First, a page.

In a portentous video essay for Vox, producer Coleman Lowndes explains why the highly decorated, overly trimmed Victorian mansions (McMansions of their time) of the Gilded Age went from being a symbol of wealth and comfort to a frightening symbol of impending danger and doom.
Critics of the time began to associate the houses with death, offensive reminders of the troubling Gilded Age. These houses slowly became an unwelcome presence, and eventually the wealthy owners moved on. And when the Great Depression swept across the country in the 1930s, a lot of the houses were abandoned or became boarding houses for the working poor. Without their affluent tenants to maintain them, the ornate structures quickly eroded deepening their association with decay.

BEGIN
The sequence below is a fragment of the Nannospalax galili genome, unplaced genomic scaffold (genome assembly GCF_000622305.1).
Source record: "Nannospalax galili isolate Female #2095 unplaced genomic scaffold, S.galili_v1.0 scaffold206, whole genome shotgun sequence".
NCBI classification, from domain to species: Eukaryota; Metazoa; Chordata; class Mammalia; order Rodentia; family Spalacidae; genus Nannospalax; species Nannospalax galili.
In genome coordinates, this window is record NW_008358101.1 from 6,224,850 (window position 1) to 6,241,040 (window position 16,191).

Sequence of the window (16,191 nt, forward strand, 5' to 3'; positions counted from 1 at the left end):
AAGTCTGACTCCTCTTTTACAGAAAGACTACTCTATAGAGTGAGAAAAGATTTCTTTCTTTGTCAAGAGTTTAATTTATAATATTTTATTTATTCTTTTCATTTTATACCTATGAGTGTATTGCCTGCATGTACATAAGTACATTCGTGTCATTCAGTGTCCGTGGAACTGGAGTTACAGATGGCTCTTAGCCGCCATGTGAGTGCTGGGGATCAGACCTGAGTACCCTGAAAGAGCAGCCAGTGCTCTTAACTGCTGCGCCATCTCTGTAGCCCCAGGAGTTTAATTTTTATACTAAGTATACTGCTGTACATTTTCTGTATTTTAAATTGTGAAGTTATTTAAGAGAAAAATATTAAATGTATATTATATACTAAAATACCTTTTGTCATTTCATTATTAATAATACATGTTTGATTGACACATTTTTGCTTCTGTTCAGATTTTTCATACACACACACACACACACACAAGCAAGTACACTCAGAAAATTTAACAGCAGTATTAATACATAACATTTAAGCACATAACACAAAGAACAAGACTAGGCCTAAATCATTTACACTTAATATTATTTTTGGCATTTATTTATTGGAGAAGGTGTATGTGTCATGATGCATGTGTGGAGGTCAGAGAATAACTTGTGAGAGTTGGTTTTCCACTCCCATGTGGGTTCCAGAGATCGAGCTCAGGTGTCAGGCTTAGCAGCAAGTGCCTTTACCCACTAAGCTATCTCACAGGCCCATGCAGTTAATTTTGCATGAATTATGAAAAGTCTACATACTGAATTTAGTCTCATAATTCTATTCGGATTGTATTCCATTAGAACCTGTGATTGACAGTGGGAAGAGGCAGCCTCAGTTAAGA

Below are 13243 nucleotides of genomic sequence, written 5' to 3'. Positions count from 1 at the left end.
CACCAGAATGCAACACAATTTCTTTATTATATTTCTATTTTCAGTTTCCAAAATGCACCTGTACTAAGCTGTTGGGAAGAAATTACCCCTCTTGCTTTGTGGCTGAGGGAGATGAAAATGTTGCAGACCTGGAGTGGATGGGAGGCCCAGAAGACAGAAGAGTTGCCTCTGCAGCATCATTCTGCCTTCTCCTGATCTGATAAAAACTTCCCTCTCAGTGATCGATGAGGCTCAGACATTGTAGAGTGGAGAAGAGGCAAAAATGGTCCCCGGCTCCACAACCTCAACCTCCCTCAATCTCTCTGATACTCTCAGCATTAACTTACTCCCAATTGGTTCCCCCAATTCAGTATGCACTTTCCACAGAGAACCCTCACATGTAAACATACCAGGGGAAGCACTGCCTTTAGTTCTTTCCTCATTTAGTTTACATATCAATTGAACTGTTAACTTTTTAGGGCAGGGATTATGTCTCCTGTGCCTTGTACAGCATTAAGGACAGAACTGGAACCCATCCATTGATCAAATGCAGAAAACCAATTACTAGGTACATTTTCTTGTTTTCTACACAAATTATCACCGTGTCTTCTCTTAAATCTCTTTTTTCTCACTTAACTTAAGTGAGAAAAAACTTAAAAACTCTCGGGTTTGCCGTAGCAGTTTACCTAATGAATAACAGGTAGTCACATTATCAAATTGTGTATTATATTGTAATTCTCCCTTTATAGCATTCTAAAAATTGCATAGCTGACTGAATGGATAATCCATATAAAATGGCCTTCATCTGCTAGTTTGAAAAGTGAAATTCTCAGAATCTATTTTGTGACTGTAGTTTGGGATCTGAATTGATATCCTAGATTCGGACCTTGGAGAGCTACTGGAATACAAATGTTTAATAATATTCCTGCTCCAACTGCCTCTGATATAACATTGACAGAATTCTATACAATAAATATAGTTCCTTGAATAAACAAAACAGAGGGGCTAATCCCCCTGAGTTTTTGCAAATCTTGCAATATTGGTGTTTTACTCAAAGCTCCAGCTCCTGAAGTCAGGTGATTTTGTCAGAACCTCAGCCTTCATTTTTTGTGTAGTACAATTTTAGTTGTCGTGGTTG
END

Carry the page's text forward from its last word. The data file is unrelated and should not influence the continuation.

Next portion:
…Enter Charles Addams. A cartoonist working for the New Yorker who introduced the world to the Addams Family. A reclusive collection of ghouls who are morbidly anti-social and mysteriously wealthy. …it wasn’t until November 1945 that Addams finally showed us the exterior of the strange home the family occupies. It was the Victorian. The Addams Family was a dark perversion of the ideal American family, and their mansion represented that.